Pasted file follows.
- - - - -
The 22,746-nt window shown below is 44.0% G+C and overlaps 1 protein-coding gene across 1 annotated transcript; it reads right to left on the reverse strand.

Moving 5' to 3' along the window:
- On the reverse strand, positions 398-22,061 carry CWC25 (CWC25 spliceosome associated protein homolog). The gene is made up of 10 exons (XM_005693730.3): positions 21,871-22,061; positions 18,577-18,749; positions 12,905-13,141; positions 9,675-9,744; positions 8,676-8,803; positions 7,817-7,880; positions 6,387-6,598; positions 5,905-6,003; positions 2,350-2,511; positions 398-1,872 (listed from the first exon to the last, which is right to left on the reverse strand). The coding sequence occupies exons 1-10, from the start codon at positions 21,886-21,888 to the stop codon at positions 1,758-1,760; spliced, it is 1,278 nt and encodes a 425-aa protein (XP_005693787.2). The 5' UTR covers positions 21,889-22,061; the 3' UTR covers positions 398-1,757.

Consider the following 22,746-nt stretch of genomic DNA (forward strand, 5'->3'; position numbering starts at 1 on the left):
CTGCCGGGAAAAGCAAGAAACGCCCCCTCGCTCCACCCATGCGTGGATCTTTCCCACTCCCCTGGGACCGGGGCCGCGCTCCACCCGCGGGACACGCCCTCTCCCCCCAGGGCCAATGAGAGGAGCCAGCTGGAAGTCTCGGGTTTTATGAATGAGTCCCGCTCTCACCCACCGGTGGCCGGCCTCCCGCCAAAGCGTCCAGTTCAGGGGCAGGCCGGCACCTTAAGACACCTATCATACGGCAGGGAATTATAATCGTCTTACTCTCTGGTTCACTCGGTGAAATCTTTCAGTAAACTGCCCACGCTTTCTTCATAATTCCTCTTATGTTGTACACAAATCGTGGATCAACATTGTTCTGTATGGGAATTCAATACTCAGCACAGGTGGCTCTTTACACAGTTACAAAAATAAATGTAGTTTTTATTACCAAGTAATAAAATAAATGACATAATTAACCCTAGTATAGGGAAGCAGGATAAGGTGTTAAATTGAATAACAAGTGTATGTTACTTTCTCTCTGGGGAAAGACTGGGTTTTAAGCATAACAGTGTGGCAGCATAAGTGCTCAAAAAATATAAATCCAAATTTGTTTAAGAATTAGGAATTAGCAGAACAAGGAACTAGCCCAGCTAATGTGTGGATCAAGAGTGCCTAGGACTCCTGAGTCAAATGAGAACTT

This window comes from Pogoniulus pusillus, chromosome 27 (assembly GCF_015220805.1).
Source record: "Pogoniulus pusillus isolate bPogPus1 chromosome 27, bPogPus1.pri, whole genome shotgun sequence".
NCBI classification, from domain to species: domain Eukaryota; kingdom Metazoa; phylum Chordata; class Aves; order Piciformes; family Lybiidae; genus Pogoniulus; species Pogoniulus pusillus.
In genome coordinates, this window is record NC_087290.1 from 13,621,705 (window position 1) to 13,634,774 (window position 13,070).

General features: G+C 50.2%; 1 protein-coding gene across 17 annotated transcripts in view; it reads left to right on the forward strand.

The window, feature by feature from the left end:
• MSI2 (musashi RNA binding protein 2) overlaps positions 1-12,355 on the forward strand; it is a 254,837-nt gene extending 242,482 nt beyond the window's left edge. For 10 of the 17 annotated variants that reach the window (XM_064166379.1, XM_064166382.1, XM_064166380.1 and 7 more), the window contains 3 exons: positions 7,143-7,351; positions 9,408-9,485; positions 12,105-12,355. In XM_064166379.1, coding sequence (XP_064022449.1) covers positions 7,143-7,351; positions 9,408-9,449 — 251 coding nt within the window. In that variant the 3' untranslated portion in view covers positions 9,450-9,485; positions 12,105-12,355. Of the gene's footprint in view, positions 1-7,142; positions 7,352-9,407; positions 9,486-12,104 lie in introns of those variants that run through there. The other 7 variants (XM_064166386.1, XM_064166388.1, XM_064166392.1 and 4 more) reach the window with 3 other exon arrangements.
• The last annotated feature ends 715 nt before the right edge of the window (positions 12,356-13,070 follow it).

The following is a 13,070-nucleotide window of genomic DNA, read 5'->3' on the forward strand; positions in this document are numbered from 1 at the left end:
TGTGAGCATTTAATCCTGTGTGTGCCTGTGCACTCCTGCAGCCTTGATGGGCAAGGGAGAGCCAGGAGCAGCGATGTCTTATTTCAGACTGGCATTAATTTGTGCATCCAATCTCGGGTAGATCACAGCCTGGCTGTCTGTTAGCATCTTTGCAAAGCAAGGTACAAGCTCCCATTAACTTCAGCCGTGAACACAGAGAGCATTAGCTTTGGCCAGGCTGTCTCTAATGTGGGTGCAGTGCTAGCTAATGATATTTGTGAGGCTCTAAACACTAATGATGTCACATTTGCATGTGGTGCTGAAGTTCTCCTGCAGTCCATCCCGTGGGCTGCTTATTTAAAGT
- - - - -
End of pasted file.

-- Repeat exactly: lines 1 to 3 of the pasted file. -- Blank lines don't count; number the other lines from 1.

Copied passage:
The 22,746-nt window shown below is 44.0% G+C and overlaps 1 protein-coding gene across 1 annotated transcript; it reads right to left on the reverse strand.

Moving 5' to 3' along the window:
- On the reverse strand, positions 398-22,061 carry CWC25 (CWC25 spliceosome associated protein homolog). The gene is made up of 10 exons (XM_005693730.3): positions 21,871-22,061; positions 18,577-18,749; positions 12,905-13,141; positions 9,675-9,744; positions 8,676-8,803; positions 7,817-7,880; positions 6,387-6,598; positions 5,905-6,003; positions 2,350-2,511; positions 398-1,872 (listed from the first exon to the last, which is right to left on the reverse strand). The coding sequence occupies exons 1-10, from the start codon at positions 21,886-21,888 to the stop codon at positions 1,758-1,760; spliced, it is 1,278 nt and encodes a 425-aa protein (XP_005693787.2). The 5' UTR covers positions 21,889-22,061; the 3' UTR covers positions 398-1,757.